Coast Guard participates in Operation Arctic Care 2018

Coast Guard Petty Officer 3rd Class Destiny Rousey, a health services technician at Rockmore-King Clinic Base Kodiak, takes x-rays of a patient’s teeth prior to a cleaning during Arctic Care 2018, April 17, 2018, at the Kivalina Clinic, Kivalina, Alaska. Military personnel participating in Arctic Care 2018 accomplished critical mission training to maintain currency needed to support future contingency and humanitarian operations during the Innovative Readiness Training Exercise. U.S. Air Force photo by Maj. Joe Simms.

Coast Guard Petty Officer 3rd Class Destiny Rousey, a health services technician at Rockmore-King Clinic Base Kodiak, takes x-rays of a patient’s teeth prior to a cleaning during Arctic Care 2018, April 17, 2018, at the Kivalina Clinic, Kivalina, Alaska. Military personnel participating in Arctic Care 2018 accomplished critical mission training to maintain currency needed to support future contingency and humanitarian operations during the Innovative Readiness Training Exercise. U.S. Air Force photo by Maj. Joe Simms.

Story by: Petty Officer 1st Class Charly Hengen and Petty Officer 3rd Class Lauren Dean.

Coast Guardsmen stationed across Alaska answered the call to work alongside Department of Defense personnel to provide medical care to remote Alaskans living above the Arctic Circle, April 13-27. 

Operation Arctic Care 2018 took six active duty Coast Guardsmen and more than 140 reserve DOD personnel to the far reaches of Alaska. This joint military exercise was an Innovative Readiness Training Exercise based out of Kotzebue, Alaska.

During their 10-day stint, Coast Guard and DoD personnel provided medical, dental, optometry and veterinary care for underserved communities in the Maniillaq Service Area, which included Kivalina, Kiana, Noatak, Buckland, and Noorvik.

“They were very grateful that we were there,” said Petty Officer 3rd Class Destiny Rousey, a health services technician with the Rockmore-King Clinic at Base Kodiak. “They didn’t want us to leave.”

This was the first year Coast Guard personnel from four Alaska-based medical clinics participated in Operation Arctic Care in remote villages. Health services technicians from not only Kodiak, but Juneau, Ketchikan and Sitka were able to attend.

Petty Officer 2nd Class Nathan Goodrich, a health

Coast Guard Petty Officer 2nd Class Nathan Goodrich, a health services technician at Rockmore-King Clinic in Kodiak, Alaska, holds a local family’s pet as part of Innovative Readiness Training Arctic Care 2018, Buckland, Alaska, April 19, 2018. IRT Arctic Care provides service members the opportunity to increase public awareness and understanding of Reserve component forces while increasing overall training and readiness. U.S. Marine Corps photo by Lance Cpl. Ricardo Davila.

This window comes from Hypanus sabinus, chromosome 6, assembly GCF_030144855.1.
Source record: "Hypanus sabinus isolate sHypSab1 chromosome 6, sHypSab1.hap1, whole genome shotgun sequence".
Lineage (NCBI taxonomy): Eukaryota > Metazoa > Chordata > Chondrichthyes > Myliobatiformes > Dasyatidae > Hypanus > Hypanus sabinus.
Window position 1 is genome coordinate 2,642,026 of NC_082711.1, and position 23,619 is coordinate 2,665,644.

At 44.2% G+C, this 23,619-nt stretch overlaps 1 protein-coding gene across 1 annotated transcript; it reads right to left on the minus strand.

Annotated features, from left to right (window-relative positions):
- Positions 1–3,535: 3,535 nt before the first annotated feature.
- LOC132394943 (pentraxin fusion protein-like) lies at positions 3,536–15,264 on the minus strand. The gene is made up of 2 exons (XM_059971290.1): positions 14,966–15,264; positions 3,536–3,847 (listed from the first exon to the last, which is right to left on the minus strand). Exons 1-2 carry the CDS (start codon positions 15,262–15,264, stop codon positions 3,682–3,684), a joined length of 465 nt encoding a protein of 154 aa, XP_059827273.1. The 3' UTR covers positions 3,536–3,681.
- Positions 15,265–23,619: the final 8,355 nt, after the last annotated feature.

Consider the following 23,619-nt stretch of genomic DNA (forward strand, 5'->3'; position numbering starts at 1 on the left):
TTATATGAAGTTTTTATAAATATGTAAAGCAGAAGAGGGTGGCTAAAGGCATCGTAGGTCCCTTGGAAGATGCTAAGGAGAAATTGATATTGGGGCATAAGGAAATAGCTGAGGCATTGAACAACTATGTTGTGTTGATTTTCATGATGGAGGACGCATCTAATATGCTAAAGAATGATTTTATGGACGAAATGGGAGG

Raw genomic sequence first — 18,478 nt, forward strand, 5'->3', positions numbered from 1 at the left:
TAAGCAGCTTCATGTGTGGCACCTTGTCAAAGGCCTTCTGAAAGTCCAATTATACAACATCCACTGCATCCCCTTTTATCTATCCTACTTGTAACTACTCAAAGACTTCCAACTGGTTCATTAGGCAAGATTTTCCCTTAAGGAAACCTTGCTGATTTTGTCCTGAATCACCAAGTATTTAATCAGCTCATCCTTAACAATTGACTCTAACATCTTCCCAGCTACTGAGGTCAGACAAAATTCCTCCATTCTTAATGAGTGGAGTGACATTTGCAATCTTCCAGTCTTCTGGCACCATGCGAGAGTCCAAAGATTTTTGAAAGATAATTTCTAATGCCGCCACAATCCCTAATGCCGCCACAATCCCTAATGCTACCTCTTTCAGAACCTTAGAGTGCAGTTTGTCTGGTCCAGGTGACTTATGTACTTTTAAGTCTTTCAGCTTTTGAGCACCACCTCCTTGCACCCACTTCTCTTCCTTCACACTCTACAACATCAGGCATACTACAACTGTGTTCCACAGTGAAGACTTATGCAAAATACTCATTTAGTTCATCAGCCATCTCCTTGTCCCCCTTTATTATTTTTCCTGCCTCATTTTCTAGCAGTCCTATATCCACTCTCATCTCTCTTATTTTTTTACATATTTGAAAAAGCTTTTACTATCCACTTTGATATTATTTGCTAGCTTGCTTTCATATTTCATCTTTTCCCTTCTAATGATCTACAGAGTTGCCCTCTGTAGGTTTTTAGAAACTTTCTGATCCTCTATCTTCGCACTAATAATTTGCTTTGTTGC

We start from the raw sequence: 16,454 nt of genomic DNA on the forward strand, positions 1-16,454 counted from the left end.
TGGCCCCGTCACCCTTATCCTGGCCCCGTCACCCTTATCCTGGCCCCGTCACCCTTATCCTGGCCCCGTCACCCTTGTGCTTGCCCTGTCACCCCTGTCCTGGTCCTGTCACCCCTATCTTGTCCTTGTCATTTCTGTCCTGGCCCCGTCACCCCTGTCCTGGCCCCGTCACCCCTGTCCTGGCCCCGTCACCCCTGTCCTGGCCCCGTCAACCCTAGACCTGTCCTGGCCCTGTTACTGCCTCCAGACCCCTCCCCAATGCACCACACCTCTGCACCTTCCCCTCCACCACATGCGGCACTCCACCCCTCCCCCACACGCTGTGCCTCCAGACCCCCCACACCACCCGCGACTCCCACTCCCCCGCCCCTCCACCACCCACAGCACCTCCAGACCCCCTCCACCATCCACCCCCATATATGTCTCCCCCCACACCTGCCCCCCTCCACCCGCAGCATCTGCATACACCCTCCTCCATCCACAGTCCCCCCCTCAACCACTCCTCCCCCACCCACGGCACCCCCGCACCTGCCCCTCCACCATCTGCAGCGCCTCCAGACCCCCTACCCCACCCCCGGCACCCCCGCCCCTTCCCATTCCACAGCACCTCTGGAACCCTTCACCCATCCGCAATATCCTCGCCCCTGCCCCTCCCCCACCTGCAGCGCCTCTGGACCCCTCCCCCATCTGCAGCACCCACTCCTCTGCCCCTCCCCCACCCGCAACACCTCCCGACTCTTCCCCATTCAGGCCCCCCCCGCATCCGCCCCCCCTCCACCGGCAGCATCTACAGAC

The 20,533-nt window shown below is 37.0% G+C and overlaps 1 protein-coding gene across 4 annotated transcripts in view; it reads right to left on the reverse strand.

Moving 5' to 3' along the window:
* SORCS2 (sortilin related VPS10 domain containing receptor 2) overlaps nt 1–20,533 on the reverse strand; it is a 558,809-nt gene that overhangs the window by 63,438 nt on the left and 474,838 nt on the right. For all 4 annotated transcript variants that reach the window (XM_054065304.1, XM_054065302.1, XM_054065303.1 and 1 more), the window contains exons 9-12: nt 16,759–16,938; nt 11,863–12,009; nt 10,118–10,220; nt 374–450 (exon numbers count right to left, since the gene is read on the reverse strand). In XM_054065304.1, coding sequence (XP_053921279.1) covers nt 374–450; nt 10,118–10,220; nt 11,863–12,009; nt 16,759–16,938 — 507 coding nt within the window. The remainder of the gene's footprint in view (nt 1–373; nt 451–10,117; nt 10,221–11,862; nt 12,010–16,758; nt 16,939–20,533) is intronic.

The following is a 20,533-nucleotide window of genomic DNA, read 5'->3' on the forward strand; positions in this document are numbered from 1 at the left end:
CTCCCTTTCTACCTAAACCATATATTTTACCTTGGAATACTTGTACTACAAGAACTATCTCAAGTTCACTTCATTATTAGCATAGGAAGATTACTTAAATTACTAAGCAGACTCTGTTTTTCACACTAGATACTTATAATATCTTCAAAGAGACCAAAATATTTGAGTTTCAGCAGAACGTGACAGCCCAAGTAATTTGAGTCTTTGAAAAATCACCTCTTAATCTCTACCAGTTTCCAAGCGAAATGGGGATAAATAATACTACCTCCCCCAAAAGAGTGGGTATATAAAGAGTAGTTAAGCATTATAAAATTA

Coast Guard Petty Officer 2nd Class Nathan Goodrich, a health services technician at Rockmore-King Clinic in Kodiak, Alaska, holds a local family’s pet as part of Innovative Readiness Training Arctic Care 2018, Buckland, Alaska, April 19, 2018. IRT Arctic Care provides service members the opportunity to increase public awareness and understanding of Reserve component forces while increasing overall training and readiness. U.S. Marine Corps photo by Lance Cpl. Ricardo Davila.

services technician at Rockmore-King Clinic, noted that Operation Arctic Care provided a unique opportunity for Coast Guardsmen to obtain field experience in their area of expertise outside their normal working conditions. Goodrich was able to cross-train and assist with the veterinary clinics, while Rousey assisted in the dental clinics temporarily established in each village.

Rousey noted that, as a health services technician, she normally only provides care to Coast Guardsmen. However, Operation Arctic Care allows an opportunity for an HS to provide care outside the Coast Guard clinic and to see how remote villagers live. Goodrich added it was a difficult, but rewarding trip.

“We were short medications, but we made do with what we had and were able to provide a lot of valuable services to the communities we served,” said Goodrich. “I got invaluable experience working with other branches of the military and ramping up my skill set.”

Given the opportunity to go back, both Rousey and Goodrich agreed they would volunteer again to support Operation Arctic Care.

 

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